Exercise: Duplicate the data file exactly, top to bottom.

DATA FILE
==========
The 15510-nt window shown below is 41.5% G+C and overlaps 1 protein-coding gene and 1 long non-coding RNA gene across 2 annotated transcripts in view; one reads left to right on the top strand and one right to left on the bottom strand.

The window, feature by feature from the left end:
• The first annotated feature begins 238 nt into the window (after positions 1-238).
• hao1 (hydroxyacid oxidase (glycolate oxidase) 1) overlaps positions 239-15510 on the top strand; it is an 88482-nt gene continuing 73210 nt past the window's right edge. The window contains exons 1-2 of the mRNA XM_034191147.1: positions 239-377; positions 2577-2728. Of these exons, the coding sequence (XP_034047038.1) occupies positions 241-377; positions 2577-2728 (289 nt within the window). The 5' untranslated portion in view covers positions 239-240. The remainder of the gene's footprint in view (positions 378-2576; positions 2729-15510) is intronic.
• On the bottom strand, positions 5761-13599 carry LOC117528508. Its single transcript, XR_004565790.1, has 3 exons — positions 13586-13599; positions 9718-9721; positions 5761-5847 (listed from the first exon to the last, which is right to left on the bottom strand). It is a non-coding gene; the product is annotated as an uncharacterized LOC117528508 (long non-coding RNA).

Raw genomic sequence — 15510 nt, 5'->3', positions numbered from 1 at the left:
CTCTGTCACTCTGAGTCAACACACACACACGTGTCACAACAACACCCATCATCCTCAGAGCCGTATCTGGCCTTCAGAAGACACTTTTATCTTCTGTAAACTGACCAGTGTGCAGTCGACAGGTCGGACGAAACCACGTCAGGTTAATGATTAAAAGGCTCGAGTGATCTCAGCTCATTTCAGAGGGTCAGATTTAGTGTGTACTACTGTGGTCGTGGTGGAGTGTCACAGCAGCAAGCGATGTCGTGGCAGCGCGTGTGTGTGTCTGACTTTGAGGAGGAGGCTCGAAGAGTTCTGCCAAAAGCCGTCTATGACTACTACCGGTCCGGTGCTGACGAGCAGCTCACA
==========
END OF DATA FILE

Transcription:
The 15510-nt window shown below is 41.5% G+C and overlaps 1 protein-coding gene and 1 long non-coding RNA gene across 2 annotated transcripts in view; one reads left to right on the top strand and one right to left on the bottom strand.

The window, feature by feature from the left end:
• The first annotated feature begins 238 nt into the window (after positions 1-238).
• hao1 (hydroxyacid oxidase (glycolate oxidase) 1) overlaps positions 239-15510 on the top strand; it is an 88482-nt gene continuing 73210 nt past the window's right edge. The window contains exons 1-2 of the mRNA XM_034191147.1: positions 239-377; positions 2577-2728. Of these exons, the coding sequence (XP_034047038.1) occupies positions 241-377; positions 2577-2728 (289 nt within the window). The 5' untranslated portion in view covers positions 239-240. The remainder of the gene's footprint in view (positions 378-2576; positions 2729-15510) is intronic.
• On the bottom strand, positions 5761-13599 carry LOC117528508. Its single transcript, XR_004565790.1, has 3 exons — positions 13586-13599; positions 9718-9721; positions 5761-5847 (listed from the first exon to the last, which is right to left on the bottom strand). It is a non-coding gene; the product is annotated as an uncharacterized LOC117528508 (long non-coding RNA).

Raw genomic sequence — 15510 nt, 5'->3', positions numbered from 1 at the left:
CTCTGTCACTCTGAGTCAACACACACACACGTGTCACAACAACACCCATCATCCTCAGAGCCGTATCTGGCCTTCAGAAGACACTTTTATCTTCTGTAAACTGACCAGTGTGCAGTCGACAGGTCGGACGAAACCACGTCAGGTTAATGATTAAAAGGCTCGAGTGATCTCAGCTCATTTCAGAGGGTCAGATTTAGTGTGTACTACTGTGGTCGTGGTGGAGTGTCACAGCAGCAAGCGATGTCGTGGCAGCGCGTGTGTGTGTCTGACTTTGAGGAGGAGGCTCGAAGAGTTCTGCCAAAAGCCGTCTATGACTACTACCGGTCCGGTGCTGACGAGCAGCTCACA